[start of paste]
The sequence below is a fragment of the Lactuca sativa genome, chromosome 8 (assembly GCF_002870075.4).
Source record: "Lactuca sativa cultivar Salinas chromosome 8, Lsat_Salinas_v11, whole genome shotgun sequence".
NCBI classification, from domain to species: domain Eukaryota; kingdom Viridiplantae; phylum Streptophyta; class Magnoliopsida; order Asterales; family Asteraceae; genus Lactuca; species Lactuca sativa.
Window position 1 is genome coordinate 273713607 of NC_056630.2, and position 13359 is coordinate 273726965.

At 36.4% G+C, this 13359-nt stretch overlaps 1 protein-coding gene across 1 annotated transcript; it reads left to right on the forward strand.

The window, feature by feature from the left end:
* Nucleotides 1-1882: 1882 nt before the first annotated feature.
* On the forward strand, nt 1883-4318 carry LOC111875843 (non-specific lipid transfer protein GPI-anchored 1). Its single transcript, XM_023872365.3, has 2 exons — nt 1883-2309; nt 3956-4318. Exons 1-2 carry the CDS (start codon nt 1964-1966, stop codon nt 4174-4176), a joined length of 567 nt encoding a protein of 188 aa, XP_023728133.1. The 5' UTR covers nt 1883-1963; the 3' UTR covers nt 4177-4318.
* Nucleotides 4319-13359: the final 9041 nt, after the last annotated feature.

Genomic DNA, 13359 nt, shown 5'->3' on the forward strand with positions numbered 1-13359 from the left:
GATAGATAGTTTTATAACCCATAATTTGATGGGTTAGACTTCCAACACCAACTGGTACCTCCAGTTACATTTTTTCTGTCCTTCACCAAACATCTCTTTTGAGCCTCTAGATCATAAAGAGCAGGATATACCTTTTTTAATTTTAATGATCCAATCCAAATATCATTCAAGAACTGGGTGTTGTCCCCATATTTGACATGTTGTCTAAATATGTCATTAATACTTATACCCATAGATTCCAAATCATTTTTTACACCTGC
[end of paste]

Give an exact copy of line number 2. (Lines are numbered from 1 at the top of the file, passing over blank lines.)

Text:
Source record: "Lactuca sativa cultivar Salinas chromosome 8, Lsat_Salinas_v11, whole genome shotgun sequence".